The study indicates that under the frigid weight of Barents Sea Ice sheet, which covered northern Eurasia some 22 000 years ago, significant amounts of methane may have been stored as hydrates in the ground. As the ice sheet retreated, the methane rich hydrates melted, releasing the climate gas into the ocean and atmosphere for millennia.
This finding was published last week in Nature Communications in the paper "Ice-sheet-driven methane storage and release in the Arctic".
"Creation of gas hydrates requires high pressure; water; gas – mainly methane – and low temperatures. Nowadays we basically consider two environments suitable for this process to occur: subseabed along the world's continental margins, and permafrost areas on land and off shore. " Says principal author of the study, Dr. Alexey Portnov of CAGE – Centre for Arctic Gas Hydrate, Environment and Climate at UiT The Arctic University of Norway.
Ice sheets – a third process
But this is the first comprehensive study that shows that there is a third process that can create, contain and maintain large amounts of gas hydrates: ice sheets.
" They are heavy, can exert enormous pressure on the ground below. And they are cold, of course. With enough supply of gas and water from below and favorable geological setting you will likely have enormous amounts of gas hydrates contained under modern ice sheets as well".
500-meter thick methane reservoir
The theory that this may be happening beneath the Antarctic ice sheet has been published previously in Nature. CAGE-study is a more comprehensive take on that idea, and shows same processes taking place in the Arctic.
Scientists from CAGE have over time collected wide-ranging observational data offshore western Svalbard in the Arctic Ocean. This made it possible to create robust models for a scenario of subglacial evolution of gas hydrate reservoirs during and after Last Glacial Maximum, or last ice age in layman´s terms.
The results of the study indicate that even under conservative estimates of ice thickness a 500-meter thick gas hydrate stability zone existed beneath the ice sheet in the study area. This zone could have served as a methane sink-a reservoir containing immense amounts of the natural greenhouse gas. 1 m3 of gas hydrate contains almost 170 m3 of the greenhouse gas methane.
Rapid melt caused release of methane
During the last ice age the continental margin offshore western Svalbard, was land covered with ice, much as Greenland and Antarctica of today. But as the climate changed, the ice melted over a period of thousands of years, a rapid melt in geological terms.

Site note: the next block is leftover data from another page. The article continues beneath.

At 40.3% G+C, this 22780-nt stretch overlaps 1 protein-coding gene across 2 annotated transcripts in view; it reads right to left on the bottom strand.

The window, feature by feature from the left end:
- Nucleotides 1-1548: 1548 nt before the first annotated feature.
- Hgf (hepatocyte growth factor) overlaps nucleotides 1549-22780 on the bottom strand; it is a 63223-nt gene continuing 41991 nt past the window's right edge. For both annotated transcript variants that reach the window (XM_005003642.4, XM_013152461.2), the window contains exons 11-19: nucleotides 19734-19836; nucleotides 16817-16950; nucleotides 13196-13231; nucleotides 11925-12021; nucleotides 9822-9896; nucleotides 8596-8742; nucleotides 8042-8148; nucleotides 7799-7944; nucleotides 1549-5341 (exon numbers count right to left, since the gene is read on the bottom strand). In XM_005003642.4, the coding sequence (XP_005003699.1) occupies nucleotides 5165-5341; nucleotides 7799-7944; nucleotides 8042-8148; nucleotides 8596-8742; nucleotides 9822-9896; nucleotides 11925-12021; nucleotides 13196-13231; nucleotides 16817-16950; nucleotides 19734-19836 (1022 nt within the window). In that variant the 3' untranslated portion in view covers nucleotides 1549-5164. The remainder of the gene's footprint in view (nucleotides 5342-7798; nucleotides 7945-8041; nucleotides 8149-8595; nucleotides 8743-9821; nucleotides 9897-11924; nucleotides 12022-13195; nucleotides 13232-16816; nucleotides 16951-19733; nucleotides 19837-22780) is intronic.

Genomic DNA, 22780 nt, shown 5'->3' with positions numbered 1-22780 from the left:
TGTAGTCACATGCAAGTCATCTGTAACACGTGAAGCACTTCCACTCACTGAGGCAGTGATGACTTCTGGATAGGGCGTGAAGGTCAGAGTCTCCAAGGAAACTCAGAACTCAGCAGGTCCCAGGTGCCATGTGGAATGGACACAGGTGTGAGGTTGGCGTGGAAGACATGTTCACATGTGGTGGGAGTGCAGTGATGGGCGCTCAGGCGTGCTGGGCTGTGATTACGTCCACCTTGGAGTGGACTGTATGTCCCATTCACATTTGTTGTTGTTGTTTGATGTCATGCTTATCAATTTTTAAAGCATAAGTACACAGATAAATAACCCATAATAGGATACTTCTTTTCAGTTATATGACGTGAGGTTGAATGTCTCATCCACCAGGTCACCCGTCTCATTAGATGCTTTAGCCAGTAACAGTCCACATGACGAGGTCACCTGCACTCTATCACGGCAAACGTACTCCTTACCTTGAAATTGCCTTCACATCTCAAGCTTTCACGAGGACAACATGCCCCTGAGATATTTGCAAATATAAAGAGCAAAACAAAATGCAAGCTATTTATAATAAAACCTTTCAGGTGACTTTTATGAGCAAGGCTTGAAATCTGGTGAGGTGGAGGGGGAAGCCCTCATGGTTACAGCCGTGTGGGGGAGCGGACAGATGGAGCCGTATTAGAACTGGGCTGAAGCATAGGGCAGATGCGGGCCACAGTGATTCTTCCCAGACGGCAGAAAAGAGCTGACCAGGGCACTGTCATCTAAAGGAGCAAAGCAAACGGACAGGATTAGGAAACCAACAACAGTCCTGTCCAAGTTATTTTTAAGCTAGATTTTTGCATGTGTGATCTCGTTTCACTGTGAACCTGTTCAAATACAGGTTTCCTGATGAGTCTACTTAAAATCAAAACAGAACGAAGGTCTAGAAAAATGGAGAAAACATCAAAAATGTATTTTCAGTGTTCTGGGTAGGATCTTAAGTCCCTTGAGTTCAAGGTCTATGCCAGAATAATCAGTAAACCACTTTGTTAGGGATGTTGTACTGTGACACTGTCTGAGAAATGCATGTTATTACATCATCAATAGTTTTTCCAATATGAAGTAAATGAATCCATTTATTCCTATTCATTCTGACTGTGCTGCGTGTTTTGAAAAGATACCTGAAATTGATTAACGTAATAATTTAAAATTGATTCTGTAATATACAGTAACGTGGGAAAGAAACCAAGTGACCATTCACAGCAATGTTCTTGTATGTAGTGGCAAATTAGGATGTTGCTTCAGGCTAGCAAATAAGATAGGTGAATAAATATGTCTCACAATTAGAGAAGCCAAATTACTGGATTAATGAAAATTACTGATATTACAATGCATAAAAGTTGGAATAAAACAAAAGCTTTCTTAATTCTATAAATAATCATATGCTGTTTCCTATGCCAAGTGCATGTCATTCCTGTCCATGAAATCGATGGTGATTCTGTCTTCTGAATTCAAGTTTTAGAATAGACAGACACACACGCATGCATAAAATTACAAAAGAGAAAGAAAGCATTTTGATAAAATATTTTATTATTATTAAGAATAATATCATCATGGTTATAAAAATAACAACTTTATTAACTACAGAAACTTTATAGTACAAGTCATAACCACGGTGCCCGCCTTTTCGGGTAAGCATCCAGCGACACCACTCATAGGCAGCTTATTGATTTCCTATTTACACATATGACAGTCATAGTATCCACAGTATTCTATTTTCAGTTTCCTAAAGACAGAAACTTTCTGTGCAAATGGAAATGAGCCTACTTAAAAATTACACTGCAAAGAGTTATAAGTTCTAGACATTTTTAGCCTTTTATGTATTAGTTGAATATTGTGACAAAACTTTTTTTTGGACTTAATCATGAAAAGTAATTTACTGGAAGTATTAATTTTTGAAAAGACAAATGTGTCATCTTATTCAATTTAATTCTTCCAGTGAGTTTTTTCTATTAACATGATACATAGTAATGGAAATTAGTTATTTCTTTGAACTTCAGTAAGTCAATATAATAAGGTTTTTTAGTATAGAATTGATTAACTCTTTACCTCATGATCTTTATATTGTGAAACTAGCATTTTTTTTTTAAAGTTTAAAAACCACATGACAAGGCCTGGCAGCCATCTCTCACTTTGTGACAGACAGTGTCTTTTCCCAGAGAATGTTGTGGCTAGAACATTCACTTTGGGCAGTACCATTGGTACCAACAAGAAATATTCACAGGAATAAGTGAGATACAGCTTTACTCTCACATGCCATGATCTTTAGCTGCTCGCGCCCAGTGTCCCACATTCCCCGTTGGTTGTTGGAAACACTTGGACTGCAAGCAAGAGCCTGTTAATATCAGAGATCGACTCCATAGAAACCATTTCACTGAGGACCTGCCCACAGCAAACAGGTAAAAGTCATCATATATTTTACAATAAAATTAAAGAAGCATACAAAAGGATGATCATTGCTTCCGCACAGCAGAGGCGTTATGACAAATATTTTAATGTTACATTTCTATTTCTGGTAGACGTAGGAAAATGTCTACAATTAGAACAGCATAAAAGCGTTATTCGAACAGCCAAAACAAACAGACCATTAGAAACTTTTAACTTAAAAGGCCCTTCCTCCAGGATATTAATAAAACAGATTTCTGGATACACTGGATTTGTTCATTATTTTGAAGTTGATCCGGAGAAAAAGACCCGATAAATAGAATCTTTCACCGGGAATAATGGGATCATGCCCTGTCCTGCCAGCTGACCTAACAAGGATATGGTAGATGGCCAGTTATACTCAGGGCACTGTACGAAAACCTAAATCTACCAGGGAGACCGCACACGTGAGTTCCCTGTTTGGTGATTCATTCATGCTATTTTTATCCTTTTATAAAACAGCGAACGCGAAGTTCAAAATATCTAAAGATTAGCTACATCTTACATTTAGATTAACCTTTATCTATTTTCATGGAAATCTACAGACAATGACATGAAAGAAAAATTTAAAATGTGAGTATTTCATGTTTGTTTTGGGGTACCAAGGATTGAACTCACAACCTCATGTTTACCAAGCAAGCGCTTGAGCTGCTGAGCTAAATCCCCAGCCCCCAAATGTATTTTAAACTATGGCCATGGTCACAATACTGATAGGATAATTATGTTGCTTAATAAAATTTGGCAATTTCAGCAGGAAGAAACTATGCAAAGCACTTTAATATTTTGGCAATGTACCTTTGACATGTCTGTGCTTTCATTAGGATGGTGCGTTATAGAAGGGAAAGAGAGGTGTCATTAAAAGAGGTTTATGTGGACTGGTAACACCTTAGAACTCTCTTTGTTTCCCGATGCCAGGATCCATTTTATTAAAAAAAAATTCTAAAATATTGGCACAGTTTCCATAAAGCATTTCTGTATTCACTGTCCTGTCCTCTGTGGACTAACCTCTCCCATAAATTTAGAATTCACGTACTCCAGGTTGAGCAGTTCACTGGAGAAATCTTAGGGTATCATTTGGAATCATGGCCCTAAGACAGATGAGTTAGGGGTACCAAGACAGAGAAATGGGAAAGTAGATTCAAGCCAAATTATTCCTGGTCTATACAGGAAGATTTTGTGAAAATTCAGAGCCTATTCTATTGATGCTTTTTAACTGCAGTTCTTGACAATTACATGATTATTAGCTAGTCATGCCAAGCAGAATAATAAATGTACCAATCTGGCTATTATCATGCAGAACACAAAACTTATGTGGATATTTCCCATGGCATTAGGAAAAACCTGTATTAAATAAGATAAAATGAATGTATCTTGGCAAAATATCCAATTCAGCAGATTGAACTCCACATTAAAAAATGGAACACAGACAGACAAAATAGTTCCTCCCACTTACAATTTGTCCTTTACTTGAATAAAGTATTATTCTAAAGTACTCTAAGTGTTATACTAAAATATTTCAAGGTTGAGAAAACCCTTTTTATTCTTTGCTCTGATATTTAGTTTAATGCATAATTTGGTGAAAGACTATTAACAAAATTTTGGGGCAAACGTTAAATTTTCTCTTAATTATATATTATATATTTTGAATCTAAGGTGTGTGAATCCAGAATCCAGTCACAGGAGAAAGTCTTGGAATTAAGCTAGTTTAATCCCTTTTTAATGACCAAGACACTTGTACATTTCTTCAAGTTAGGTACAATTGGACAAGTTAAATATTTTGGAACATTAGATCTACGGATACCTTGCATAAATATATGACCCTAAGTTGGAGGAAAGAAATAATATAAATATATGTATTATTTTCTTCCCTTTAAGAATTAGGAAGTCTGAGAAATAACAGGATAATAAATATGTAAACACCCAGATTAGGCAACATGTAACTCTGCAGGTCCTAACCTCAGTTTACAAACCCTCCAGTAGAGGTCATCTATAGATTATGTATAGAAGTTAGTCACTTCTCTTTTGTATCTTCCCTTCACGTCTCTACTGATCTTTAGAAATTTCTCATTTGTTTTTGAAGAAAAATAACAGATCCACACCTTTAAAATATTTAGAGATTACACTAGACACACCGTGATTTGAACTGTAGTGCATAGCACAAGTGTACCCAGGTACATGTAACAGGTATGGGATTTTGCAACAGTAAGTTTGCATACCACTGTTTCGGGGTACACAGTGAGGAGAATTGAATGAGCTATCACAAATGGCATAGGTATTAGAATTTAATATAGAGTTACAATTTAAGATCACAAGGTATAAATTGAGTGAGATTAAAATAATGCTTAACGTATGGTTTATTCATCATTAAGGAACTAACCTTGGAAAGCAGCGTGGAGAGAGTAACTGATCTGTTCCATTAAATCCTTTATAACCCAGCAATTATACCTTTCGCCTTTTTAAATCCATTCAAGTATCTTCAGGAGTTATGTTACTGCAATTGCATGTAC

The scientists have mapped over 1900 pockmarks – gas escape features – on what now is the seafloor in the study area. The age of these pockmarks has in previous studies been estimated as post-glacial, meaning that they appeared after the ice sheet had retreated.
" Pockmarks are evidence of gas release from the ground. We infer that the gas hydrate zone was stable as long as the climate was cold and the ice sheet was stable. Abrupt climate warming caused sheets to melt, decreasing the pressure on the ground and increasing the temperature. This destabilized the hydrates. Methane was released into rising seawater and possibly the atmosphere." says Portnov.
As the ice sheet retreated, the pressure lifted, steadily widening the corridor for major methane release.
Accelerating climate change
Rapid melting of the ice sheets due to global warming, and subsequent sea level rise has long been a concern to scientists.
Methane, being at least 20 times more potent greenhouse gas than CO2, can accelerate the global warming. If the same process of methane storage is occurring under the current ice sheets, there may be a new threat to take into the account when we are discussing ice sheet retreat in the future.
Modern ice sheets will not need thousands of years to melt., The Greenland ice sheet has been losing an estimated 287 billion metric tons per year, states NASA. The continent of Antarctica has been losing about 134 billion metric tons of ice per year since 2002, albeit its ice sheet tells a more complicated story.
"It is difficult to study this processes in modern polar environments. The ice sheets of Greenland and Antarctica are several kilometers thick and examining the ground beneath them is challenging and expensive, nonetheless. But the circumstances that were present in formation of gas hydrate zones in the past are also present today. We need to take that into the account when we are considering the impacts that the rapid melt of the modern ice sheets will have on our future climate" says Portnov.